A look back at the last quarter century of creative technology

A look back at the last quarter century of creative technology

We’re celebrating our 25th year providing products that help everyone from studio managers to graphic designers to video producers stay productive and creative. As part of the festivities, we’re going retro and taking the plunge into a nostalgia pool filled with Zip drives, beige Power Macs, primitive social networks, old school design apps and more! 

Creation and innovation can be a tough business, but it’s worth it. A quarter century of hard work has led to countless milestone moments and tech developments. See for yourself how far we’ve come…

1992

– Roger Whittle founds Jigsaw24. The colour orange is never the same again.

– Animation gains a new dimension as classic horror game Alone in the Dark introduces us all to the joys of 3D polygon character animation, traumatising at least one member of the team so badly that they give up gaming forever.

Alone_in_the_dark_435_wide

– Neil Papworth wishes Richard Jarvis “Merry Christmas” in the first ever SMS message.

1993

– The PDF is born (this may well be the least cool entry on the list, but the ‘compare document’ feature in the latest version of Acrobat DC is a lifesaver, and the new editing toolkit is properly brilliant).

– The internet is born. Cats everywhere shudder but don’t know why…

– NVIDIA is founded; gamers swear by their high-powered GPUs to this day.

1994

– American telecoms company AT&T run the first ever internet ad banner campaign. A single bead of sweat trickles down the forehead of every person working in the print business.

– Photoshop 3.0 is released and introduces the world to layers.

– Iomega’s Zip drive is released.

ZIP_Drive_100_

– Apple launch their ‘Serious Business Computer’ ad, which we strongly urge you to watch:

1995

– JavaScript is released. Jamie, our Web Designer, says “JavaScript is crucial to web and non-web projects and it’s hard to imagine working without it. But the range of libraries can be baffling, so I prefer React and Angular.”

– Sony releases the first PlayStation, beginning an epidemic of vitamin D deficiency in children.

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– Coca-Cola’s iconic Christmas truck advert airs for the first time. All together now: “Holidays are coming, holidays are coming…”

1996

– The first CSS specification is published.

1997

– Apple encourage us to Think Different for the first time; science responds by cloning Dolly the sheep.

– IBM’s Deep Blue defeats chess champ Garry Kasparov. We know we’re not an IBM outfit, but credit where it’s due.

– Google domain name is registered. We could not have compiled this list without it, so feel compelled to include it.

original_google_homepage

1998

– Wacom release the first Intuos tablet. There is much rejoicing. Graphic Designer Liana says “I remember getting my first job and being amazed by Wacom. I’d spent all of my time at uni huddled over an 11” MacBook, trying to do everything on the Touchpad, which obviously has nothing on a nice big Wacom.”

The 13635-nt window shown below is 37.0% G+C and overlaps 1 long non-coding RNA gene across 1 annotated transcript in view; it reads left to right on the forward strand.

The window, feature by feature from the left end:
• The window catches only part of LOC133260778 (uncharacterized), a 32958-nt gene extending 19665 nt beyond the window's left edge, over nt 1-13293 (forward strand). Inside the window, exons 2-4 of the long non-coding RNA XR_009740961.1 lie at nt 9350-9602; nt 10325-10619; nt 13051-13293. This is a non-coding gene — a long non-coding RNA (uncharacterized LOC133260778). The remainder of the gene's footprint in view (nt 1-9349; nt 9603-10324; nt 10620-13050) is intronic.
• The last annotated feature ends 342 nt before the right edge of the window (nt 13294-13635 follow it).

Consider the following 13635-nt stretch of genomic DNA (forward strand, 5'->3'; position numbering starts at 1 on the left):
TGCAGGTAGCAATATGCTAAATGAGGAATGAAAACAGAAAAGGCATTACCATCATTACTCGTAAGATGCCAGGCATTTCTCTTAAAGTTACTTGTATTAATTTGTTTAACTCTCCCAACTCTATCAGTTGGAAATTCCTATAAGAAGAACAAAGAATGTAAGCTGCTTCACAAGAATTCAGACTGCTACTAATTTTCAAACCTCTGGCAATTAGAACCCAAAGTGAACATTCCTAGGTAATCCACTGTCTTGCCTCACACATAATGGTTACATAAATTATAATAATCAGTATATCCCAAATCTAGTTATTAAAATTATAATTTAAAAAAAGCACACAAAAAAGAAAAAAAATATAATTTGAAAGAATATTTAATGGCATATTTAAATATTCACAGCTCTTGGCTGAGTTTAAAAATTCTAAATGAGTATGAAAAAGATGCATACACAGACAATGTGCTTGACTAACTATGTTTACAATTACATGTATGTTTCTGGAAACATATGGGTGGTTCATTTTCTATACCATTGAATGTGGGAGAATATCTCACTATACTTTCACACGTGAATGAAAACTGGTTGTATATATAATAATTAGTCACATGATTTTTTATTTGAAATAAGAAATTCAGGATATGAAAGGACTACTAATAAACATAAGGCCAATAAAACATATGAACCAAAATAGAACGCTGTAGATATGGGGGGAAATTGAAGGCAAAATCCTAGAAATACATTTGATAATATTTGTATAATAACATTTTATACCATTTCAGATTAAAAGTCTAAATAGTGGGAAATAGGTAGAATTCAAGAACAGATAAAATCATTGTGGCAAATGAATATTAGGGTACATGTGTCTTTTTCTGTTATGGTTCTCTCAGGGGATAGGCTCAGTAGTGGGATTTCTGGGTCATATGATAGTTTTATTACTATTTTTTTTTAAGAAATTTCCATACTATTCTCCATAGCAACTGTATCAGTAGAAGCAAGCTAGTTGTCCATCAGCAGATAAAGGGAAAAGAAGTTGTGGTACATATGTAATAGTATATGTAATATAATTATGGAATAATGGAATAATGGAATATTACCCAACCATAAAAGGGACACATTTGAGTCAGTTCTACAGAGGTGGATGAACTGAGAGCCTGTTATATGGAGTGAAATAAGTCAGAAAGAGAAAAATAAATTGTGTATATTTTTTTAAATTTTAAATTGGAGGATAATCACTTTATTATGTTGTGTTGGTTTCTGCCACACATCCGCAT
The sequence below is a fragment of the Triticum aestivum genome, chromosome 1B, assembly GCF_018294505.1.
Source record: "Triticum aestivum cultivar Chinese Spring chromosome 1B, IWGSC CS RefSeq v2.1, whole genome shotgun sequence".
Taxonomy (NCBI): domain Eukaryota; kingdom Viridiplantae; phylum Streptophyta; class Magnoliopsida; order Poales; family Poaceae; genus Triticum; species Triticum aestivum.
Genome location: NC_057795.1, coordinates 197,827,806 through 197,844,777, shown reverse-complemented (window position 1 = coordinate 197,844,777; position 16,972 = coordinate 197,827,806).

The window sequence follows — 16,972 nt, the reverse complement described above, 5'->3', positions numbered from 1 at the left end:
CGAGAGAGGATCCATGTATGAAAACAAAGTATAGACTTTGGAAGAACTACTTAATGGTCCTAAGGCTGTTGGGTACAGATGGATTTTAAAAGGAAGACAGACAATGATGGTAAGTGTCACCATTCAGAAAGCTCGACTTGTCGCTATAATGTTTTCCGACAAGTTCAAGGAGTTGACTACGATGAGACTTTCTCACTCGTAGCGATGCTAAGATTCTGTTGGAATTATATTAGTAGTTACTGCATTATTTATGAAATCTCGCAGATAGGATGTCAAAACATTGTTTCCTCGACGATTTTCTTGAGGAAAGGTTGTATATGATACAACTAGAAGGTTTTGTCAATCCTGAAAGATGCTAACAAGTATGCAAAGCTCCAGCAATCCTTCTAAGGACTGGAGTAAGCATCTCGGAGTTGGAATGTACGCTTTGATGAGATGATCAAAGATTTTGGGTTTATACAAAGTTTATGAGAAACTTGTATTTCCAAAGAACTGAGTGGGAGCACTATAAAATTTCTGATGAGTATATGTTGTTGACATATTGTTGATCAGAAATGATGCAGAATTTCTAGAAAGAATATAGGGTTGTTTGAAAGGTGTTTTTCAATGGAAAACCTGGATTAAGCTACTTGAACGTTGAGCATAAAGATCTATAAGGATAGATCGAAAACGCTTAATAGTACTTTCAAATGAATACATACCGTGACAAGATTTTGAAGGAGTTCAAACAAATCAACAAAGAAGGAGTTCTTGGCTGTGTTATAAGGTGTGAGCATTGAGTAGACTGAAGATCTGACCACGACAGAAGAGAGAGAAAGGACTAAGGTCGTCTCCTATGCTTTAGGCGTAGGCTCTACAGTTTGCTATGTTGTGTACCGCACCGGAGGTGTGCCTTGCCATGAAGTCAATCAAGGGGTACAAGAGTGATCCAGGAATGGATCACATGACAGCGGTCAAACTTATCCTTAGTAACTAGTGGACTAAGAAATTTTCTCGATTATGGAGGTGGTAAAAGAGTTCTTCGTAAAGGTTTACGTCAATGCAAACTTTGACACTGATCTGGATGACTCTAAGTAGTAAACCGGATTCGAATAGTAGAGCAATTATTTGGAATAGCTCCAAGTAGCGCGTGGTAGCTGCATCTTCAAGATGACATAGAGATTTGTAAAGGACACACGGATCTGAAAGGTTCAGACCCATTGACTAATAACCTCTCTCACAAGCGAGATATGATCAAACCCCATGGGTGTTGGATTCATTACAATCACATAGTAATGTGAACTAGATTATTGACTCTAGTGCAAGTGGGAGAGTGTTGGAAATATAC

– First ever Google Doodle. Bit rubbish, to be honest.

– HDTV is introduced. Everyone becomes picture quality snobs.

1999

– The mighty Nikon D1 becomes the first DSLR to challenge the market supremacy of film cameras.

– Budweiser asks “Wassup?”

2000

– Post-apocalyptic horrors promised during the Y2K Panic fail to materialise.

– Everyone buys a Nokia 3310.

– Sony launches PlayStation 2, the best-selling video game console ever.

2001

– Apple launch iTunes and OS X, ushering us into the modern era of Mac.

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– Microsoft remove that Paperclip thing from Office. It is not missed.

– Wikipedia is launched. Students everywhere are elated, and nobody wins an internet debate ever again.

2002

– InDesign becomes the first ever Mac-native desktop publishing tool.

– Gartner calculate that one billion personal computers have been sold since their arrival in the 70s.

2003

– The first ever Creative Suite is released, including the all-new Premiere Pro.

– The Dalsa Origin becomes the first commercially available 4K camera.

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– Skype is launched, making video conferencing several thousand times easier.

2004

– Facebook beings its journey to world domination. People Poke each other.

– MySpace arrives, and manages to trick a generation of teenagers into learning HTML by letting you customise your profile.

myspace_home_2004

– Motorola release the Razr V3 flip phone. It’s really thin.

2005

– Adobe launch Creative Suite 2, featuring Smart Objects.

– The first YouTube video is released. Elephants’ trunks are really cool.

– Charlie’s Angels: Full Throttle becomes the first film released on Blu-ray.

2006

– The .gif standard becomes freely available, making written language obsolete and neatly dividing the world into gifsayers and jifsayers.

– Jack Dorsey sends the first ever tweet (and is too edgy for vowels):